By Kevin McCaighy
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Set the Night on Fire

This article is over 4 years, 1 months old
Issue 455

Set the Night on Fire is a major contribution to our understanding of the struggles taking place in Los Angeles during the 1960s.

It is a movement history, an 800-page chronicle of struggle encompassing everything from anti-nuclear campaigns to the battle for civil rights, emerging feminist and LBGT liberation and so much else besides.

It is to their immense credit that authors (and key activists during this era) Mike Davis and Jon Wiener have compiled such a cohesive as well as compelling narrative. Over eight chapters, Davis and Wiener uncover a history of social movements that place the most disenfranchised at the heart of the story, specifically Black and Chicano struggles for decent housing, education and employment.

The connections between the Freedom Rides into the segregated South and conditions for black citizens of supposedly “unsegregated” LA, for example, shine an entirely new light on the Civil Rights era.

The book’s overarching theme is the use of force and racism wielded by those in power against anyone fighting for social change. There are no shortage of villains here, from the brutal police chief William H Parker, opportunist mayor Sam Yorty, the hideous Governor of California Ronald Reagan and countless academic, law enforcement and political officials who saw to it that those fighting back suffered the most.

Ranged against them, however, were millions of ordinary men, women and children who successfully fought for and won tremendous victories despite the terrors and violence visited upon them. Many of these battles are relevant to the struggles of today. “The Great High School Rebellion” is a hugely inspiring recollection of the so-called “Blow-Outs” that electrified school children (and terrified school authorities) who fought for everything from desegregation to black history studies.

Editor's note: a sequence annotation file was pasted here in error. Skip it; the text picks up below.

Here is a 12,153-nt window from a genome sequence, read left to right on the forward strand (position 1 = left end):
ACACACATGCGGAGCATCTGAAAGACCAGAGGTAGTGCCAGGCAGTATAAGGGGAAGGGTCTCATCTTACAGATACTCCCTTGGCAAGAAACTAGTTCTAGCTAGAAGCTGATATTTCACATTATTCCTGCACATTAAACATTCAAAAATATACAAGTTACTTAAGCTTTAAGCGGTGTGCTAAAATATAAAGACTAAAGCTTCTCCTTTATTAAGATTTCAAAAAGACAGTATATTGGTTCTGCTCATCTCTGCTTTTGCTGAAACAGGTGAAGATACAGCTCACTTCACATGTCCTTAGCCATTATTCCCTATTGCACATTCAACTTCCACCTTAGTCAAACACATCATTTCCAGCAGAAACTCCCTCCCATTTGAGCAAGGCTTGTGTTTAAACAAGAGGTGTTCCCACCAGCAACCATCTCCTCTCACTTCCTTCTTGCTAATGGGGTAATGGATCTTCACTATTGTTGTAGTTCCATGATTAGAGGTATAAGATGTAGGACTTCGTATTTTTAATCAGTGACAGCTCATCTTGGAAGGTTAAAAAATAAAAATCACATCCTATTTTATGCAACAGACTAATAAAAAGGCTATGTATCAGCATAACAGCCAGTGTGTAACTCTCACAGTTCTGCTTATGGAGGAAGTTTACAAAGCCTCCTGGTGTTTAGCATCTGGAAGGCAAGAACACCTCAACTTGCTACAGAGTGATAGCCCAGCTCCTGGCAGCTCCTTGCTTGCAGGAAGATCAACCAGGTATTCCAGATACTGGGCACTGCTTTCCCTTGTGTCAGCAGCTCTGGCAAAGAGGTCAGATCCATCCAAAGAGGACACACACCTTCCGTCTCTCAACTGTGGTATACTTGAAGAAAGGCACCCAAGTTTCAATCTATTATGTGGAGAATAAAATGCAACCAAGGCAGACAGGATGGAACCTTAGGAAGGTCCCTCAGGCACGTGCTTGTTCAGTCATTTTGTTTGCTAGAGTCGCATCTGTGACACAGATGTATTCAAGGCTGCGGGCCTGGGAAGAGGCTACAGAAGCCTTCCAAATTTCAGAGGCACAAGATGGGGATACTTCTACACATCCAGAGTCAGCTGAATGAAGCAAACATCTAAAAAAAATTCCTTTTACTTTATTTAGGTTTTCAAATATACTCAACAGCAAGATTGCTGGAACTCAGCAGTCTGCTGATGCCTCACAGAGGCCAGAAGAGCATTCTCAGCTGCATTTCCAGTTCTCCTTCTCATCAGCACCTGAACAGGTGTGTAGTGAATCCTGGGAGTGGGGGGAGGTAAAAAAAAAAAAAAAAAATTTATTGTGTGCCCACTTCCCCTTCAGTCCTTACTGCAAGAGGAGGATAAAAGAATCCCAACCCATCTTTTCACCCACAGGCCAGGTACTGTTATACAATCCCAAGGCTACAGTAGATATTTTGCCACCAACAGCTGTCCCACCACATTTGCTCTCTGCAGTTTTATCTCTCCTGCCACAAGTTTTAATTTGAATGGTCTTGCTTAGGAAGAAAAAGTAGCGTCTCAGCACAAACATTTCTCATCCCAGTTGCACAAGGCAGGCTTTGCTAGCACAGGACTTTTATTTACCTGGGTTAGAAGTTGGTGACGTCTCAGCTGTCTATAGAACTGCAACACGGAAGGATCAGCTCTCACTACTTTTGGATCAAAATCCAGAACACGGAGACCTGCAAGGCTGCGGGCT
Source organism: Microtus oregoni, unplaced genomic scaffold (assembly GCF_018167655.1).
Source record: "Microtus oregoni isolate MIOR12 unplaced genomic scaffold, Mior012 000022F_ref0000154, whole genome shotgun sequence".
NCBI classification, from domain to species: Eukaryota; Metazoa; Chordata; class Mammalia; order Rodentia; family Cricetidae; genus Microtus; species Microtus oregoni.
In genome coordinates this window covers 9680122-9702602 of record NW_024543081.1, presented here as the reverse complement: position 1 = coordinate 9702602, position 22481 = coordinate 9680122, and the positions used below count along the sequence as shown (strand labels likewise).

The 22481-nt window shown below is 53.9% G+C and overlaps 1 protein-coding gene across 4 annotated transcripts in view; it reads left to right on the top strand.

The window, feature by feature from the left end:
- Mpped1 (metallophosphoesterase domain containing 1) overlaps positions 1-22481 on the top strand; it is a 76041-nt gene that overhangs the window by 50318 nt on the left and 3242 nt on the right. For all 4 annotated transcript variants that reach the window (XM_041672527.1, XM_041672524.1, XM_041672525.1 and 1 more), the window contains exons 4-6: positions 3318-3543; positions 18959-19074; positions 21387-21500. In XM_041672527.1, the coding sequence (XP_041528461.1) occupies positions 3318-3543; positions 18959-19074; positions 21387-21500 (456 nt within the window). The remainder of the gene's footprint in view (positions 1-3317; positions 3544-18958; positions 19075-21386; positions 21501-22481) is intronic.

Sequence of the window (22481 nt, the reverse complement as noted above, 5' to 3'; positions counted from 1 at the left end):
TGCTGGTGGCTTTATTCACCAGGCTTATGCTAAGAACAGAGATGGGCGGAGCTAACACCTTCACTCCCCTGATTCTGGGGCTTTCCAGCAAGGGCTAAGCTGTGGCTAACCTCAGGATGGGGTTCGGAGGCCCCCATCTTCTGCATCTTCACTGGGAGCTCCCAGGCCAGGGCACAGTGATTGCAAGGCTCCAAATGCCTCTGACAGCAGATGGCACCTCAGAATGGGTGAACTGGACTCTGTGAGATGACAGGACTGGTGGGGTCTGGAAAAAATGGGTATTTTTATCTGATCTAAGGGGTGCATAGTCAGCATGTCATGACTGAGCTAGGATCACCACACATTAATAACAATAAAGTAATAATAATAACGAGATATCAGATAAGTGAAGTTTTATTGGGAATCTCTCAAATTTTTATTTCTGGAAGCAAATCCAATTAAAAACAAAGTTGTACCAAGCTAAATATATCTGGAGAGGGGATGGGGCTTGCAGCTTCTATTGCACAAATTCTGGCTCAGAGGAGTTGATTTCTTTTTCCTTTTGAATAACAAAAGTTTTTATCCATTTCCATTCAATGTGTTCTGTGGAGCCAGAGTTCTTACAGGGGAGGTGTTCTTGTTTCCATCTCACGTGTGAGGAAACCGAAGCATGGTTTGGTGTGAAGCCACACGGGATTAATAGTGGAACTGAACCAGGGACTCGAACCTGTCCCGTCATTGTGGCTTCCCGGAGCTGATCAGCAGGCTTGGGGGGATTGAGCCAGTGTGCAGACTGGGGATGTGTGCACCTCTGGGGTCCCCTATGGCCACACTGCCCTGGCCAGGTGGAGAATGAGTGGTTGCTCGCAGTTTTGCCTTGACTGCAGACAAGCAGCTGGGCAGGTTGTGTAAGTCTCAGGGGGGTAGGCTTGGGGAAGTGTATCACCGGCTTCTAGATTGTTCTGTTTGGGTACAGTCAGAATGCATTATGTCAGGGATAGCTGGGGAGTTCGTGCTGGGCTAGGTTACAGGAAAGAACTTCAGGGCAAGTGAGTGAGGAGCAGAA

Women are at the forefront of so many of these battles, often in the most surprising places, such as radical Catholic nun and street artist Sister Corita Kent, and the emergence of movements such as Women Strike for Peace (WSP) and the LA chapter of National Organization of Women.

The book also serves an investigative purpose, delving into key events such as the Watts Uprising and the murder of Chicano reporter Ruben Salazar with a keen eye for detail, and for exposing the lies perpetuated by elected officials and the right-wing press.

By giving voice to the struggles of the past, Davis and Wiener connect them to the battles we are engaged in today. Set the Night on Fire is a landmark work of social history and is without doubt one of the most outstanding political books of the year so far.

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